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The learning abilities of students with disabilities can be largely shaped by the acceptance and commitment to bridge the differences by placing them in regular or general classrooms. From the research conducted in the paper, it is evident that inclusive learning instills positive aspects of learning and interaction for students with mental disabilities. Through peer interactions, the differences in behavior and interaction are swallowed with the aspects of behavior that dominate the learning environment. The interactive abilities of the disabled students who are placed in the regular classroom also grow due to the extension of socialization with the normal students beyond the school environment. From the argument that is presented in the paper, it is worthwhile to say that the inclusion of students with disabilities in the regular school environment largely begins with the mindset of the people who are implementing such programs. There is a lot of optimism for the inclusive learning programs, although there are several hitches. Most of the hitches revolve around perception, unpredictability, and strains of attending to individual differences. This is largely seen as a perfect replacement for the special education classes.


Causton-Theoharis, J., & Theoharis, G. (2009). Creating inclusive schools for all students. The Education Digest, 74(6), 43-47.

Cowley, D. (2011). Teacher education for inclusion: changing paradigms and innovative approaches. London, UK: Routledge.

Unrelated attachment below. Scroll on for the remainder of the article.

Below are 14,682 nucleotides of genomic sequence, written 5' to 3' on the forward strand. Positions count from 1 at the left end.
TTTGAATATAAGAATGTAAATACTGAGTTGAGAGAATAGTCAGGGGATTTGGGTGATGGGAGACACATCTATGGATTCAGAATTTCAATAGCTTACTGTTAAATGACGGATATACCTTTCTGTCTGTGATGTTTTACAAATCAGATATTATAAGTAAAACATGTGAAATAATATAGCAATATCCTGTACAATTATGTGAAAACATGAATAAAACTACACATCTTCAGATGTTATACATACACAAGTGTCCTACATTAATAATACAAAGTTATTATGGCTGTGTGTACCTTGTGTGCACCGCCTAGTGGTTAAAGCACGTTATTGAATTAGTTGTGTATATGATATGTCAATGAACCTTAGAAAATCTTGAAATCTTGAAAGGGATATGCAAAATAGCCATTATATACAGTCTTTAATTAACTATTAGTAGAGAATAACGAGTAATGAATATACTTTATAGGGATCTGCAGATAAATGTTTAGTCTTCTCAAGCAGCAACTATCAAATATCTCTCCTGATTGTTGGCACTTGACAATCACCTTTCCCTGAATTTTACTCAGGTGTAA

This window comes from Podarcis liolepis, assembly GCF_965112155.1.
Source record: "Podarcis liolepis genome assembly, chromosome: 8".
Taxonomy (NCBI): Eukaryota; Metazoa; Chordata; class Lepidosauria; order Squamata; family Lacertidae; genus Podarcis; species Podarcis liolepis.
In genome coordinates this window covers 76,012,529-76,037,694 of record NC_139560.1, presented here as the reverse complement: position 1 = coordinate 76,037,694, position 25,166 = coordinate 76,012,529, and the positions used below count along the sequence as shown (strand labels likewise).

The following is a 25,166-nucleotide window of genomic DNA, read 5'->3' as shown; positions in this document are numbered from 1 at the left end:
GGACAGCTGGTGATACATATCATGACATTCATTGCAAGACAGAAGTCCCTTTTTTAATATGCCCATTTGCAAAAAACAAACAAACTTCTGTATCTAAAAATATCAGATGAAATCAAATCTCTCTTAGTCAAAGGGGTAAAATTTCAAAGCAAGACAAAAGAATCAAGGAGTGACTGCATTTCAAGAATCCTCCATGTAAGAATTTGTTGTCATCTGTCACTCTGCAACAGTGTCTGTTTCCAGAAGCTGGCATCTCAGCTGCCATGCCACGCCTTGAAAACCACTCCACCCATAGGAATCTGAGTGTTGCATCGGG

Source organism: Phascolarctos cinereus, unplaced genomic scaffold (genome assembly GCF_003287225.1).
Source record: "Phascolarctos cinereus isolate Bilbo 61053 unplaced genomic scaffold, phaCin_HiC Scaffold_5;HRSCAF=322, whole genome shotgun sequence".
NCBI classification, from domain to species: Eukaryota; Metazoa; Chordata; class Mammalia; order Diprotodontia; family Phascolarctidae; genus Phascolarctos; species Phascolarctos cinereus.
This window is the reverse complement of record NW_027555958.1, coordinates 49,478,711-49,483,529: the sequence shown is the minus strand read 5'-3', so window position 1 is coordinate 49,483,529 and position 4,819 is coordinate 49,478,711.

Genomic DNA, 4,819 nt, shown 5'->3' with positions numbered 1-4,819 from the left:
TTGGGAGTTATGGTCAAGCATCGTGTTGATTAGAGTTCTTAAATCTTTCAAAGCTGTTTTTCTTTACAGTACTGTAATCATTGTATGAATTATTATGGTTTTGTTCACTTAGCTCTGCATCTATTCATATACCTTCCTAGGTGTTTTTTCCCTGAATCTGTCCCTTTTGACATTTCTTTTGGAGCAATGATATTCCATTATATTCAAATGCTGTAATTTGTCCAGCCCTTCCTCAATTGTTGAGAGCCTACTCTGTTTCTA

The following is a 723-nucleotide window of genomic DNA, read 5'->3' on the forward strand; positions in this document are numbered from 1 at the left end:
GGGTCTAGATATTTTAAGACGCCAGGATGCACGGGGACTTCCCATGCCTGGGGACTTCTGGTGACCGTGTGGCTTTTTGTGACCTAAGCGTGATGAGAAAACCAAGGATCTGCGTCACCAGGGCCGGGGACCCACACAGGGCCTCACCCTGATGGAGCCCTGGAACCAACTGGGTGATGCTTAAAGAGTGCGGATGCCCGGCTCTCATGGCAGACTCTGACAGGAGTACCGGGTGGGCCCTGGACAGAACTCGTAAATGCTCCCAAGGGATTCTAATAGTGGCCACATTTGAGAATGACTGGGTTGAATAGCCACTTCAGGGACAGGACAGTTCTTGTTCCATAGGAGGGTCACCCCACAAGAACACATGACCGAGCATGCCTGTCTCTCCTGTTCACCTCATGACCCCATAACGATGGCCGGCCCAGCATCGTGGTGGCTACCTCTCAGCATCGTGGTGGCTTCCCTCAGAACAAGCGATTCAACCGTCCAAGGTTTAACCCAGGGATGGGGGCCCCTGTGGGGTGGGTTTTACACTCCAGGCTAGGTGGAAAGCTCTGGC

Florian, L. (2008). Special or inclusive education: future trends. British Journal of Special Education, 35(4), 202-208.

Hernández. H.J. R. (n.d.). Seven essential components for teacher education for inclusion. Web.

Hornby, G. (1999). Inclusion or delusion: Can one size fit all? Support for Learning, 14(4), 152-157.

Kavale, K. A., & Forness, S. R. (2000). History, rhetoric, and reality: analysis of the inclusion debate. Remedial and Special Education, 21(5), 279-296.

McCray, E. D., & McHatton, P. A. (2011). “Less afraid to have them in my classroom”: understanding pre-service general educators’ perceptions about inclusion. Teacher Education Quarterly, 38(4), 135-155.

Meyer, A., & Rose, D. H. (2000). Universal design for individual differences. Educational Leadership, 58(3), 39-43.

Norwich, B. (2002). Education, inclusion and individual differences: recognizing and resolving dilemmas. British Journal of Educational Studies, 50(4), 482-502.

Obiakor, F. E, Harris, B., Mutua, K., Rotatori, A., & Algozzine. B., (2012). Making inclusion work in general education classrooms. Education and Treatment of Children, 35(3), 477-490.

Salend, S. J., & Duhaney, L. M. G. (1999). The impact of inclusion on students with and without disabilities and their educators. Remedial and Special Education, 20(2), 114-126.

Walton, E. & Lloyd, G. (2012). From clinic to classroom: A model of teacher education for inclusion. Perspectives in Education, 30(2), 62-70.